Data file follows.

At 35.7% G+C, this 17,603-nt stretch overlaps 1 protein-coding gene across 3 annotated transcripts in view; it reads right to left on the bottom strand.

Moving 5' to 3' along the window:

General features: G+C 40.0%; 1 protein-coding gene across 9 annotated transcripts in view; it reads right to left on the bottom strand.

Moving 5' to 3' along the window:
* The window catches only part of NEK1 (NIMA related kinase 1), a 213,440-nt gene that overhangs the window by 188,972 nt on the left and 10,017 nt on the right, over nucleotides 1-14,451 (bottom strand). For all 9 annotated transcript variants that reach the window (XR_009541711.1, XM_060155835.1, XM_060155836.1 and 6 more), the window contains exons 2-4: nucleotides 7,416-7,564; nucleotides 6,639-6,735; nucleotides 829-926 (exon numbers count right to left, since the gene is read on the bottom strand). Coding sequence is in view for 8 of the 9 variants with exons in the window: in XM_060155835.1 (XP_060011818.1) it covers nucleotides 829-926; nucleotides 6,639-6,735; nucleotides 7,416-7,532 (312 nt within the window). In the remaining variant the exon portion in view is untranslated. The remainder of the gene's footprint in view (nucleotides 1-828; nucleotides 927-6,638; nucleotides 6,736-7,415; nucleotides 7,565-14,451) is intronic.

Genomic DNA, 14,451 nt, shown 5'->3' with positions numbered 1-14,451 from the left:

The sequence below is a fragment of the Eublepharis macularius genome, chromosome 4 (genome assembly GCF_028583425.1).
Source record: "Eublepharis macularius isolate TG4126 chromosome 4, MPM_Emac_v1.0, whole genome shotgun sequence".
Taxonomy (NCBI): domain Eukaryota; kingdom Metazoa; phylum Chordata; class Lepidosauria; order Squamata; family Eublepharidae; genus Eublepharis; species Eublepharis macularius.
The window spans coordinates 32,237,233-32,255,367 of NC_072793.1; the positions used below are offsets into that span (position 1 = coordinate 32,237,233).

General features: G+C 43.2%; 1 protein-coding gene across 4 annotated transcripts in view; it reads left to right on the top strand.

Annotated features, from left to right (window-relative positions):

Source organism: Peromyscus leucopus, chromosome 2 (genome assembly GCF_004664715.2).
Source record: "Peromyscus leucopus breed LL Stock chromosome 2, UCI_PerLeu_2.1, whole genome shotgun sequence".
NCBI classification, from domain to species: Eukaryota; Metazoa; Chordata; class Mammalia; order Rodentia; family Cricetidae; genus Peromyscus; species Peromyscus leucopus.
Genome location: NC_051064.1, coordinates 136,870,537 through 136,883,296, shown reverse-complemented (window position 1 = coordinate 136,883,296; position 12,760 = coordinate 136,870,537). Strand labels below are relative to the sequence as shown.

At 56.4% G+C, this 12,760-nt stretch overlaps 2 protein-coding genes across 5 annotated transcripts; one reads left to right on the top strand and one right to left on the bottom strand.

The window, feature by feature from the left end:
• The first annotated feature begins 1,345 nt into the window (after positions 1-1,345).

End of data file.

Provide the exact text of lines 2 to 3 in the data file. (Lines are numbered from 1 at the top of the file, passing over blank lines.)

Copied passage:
Moving 5' to 3' along the window:

General features: G+C 40.0%; 1 protein-coding gene across 9 annotated transcripts in view; it reads right to left on the bottom strand.